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The problem of policing illegal drug and substance abuse - Essay Example

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The problem of policing illegal drug and substance abuse ‘Drug abuse on the rise’ is a headline that has been catching our attention quite frequently over the last few years. …
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The problem of policing illegal drug and substance abuse
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The problem of policing illegal drug and substance abuse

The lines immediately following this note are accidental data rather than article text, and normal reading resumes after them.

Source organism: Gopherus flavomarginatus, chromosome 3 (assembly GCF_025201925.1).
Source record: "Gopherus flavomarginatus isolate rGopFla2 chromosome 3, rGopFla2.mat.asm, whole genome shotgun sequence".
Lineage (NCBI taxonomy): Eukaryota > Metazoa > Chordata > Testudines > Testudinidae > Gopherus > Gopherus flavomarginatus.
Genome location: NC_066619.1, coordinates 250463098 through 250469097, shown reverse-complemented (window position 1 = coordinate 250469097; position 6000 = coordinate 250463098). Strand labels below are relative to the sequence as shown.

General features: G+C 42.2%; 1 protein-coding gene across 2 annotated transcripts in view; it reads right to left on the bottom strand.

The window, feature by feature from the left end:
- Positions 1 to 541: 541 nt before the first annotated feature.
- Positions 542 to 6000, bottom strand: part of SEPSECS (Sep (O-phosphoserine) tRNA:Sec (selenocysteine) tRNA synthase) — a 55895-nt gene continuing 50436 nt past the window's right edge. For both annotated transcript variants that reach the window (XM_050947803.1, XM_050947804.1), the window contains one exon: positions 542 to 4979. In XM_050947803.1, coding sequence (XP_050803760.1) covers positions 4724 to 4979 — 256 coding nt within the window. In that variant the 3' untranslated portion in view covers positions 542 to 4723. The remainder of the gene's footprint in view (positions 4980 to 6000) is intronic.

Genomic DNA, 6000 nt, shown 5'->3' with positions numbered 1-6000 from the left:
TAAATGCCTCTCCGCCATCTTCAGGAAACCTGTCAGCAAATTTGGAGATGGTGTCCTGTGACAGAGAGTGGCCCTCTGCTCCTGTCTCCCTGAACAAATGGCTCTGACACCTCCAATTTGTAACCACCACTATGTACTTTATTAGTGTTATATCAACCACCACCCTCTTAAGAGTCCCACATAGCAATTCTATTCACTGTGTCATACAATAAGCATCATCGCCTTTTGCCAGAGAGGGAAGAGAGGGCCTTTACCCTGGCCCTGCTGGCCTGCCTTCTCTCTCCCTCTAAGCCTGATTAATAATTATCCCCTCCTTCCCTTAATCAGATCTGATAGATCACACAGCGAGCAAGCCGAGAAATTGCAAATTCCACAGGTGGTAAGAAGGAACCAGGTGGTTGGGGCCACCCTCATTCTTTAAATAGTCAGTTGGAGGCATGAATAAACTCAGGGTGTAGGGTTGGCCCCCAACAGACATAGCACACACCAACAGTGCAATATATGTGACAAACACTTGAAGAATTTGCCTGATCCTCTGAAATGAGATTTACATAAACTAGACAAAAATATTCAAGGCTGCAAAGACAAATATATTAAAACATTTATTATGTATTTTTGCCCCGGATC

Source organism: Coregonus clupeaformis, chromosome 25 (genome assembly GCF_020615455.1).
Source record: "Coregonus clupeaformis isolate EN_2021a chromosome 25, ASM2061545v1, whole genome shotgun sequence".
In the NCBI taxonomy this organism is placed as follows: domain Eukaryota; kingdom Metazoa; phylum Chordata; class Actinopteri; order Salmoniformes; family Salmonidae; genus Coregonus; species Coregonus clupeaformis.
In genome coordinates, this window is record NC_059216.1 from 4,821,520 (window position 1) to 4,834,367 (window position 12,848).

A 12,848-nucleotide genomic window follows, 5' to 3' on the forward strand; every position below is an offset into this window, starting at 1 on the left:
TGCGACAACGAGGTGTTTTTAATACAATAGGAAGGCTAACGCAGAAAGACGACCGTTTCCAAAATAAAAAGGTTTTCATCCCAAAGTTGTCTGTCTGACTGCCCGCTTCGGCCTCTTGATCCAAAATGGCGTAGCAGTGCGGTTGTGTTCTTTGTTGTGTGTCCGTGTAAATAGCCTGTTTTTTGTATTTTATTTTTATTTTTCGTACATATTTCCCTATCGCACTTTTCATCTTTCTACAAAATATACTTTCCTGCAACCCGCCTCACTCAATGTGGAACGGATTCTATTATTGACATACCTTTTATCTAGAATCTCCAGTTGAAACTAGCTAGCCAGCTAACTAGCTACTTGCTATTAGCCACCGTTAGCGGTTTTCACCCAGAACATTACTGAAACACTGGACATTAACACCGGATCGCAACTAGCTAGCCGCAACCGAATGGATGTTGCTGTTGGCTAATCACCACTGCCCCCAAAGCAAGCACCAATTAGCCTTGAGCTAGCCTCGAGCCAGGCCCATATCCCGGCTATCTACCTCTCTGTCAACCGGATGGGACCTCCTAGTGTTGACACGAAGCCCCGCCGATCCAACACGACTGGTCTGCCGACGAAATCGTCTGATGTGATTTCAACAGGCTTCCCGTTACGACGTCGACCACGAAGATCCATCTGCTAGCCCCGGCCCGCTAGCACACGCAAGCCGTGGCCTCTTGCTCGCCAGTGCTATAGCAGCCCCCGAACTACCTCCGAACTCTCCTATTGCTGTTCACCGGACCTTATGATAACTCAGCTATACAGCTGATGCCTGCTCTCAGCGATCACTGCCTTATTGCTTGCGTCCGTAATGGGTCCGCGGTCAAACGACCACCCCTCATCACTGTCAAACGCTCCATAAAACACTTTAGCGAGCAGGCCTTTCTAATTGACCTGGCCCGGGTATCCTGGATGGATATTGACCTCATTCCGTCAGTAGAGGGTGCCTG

Download file to see previous pages... (UNODC, 2010) Drug abuse, also known as substance abuse, refers to the repeated consumption of a substance or drug in quantities or with means which are injurious to the consumers themselves or to others. This not only causes a wide range of physical, social and psychological damage, but also entails one to criminal penalty. (Fox, 2002) In many cases, it may cause long-term or permanent personality changes as well as lead the consumers to antisocial and criminal activities. (Ray, 2002) Magnitude of Global Drug Abuse In the year 2000 United Nations reported that worldwide there are more than 50 million regular users of morphine, heroin, cocaine and synthetic drugs. (BBC News, 2000) It was also observed that he experimentation with drugs and alcohol was most common amongst the older adolescents. According to a nationwide survey on rates of substance use in the United States, 48.2% of high school students in the US had reportedly consumed an illicit drug during their lifetime, 41.2% of them had consumed alcohol and 19.2% had smoked tobacco. About 21% of them had practised prescription drug abuse. (University of Michigan, 2011) Earlier in 2002, the World Health Organization assessed that nearly 140 million people across the world were addicted to alcohol. The most comprehensive medical definition of the term is provided by the American Psychiatric Association's Diagnostic and Statistical Manual of Mental Disorders (DSM). The manual defines drug abuse as a "a maladaptive pattern of use indicated by continued use despite knowledge of having a persistent or recurrent social, occupational, psychological or physical problem that is caused or exacerbated by the use or by recurrent use in situations in which it is physically hazardous." It is a situation when “an individual persists in use of alcohol or other drugs despite problems related to use of the substance” and subsequently “compulsive and repetitive use may result in tolerance to the effect of the drug and withdrawal symptoms when use is reduced or stopped”. (DSM, 2000) However, public health practitioners tend to view drug abuse from a broader perspective. Their approach is not restricted to the individual, and rather extends to accentuating the role of society and culture. For instance, the public health model put forward by the Health Officers Council of British Columbia explains a gamut of use, extending from beneficial use to prolonged dependence. The council, in their 2005 policy discussion paper, state that while “beneficial use” of drugs is limited to recreational, casual and medical use that has negligible health or social effects, “chronic dependence” is characterised by routine and compulsive use despite negative health and social effects. (HOC of British Columbia, 2005) Philip Jenkins points out two ambiguous issues related to defining the term "drug abuse". Firstly, he opines that the definition of a "drug" is dubious. For example, GHB (Gamma-Hydroxy-Butyric acid), a naturally occurring compound in the central nervous system of man as well as in wine, beef and small citrus fruits, is considered an illegal drug in many countries. But in contrast, nicotine is not officially regarded as a drug in most countries. Secondly, the word "abuse" suggests an accepted standard of use for any stuff. In most of the Western ...Download file to see next pagesRead More
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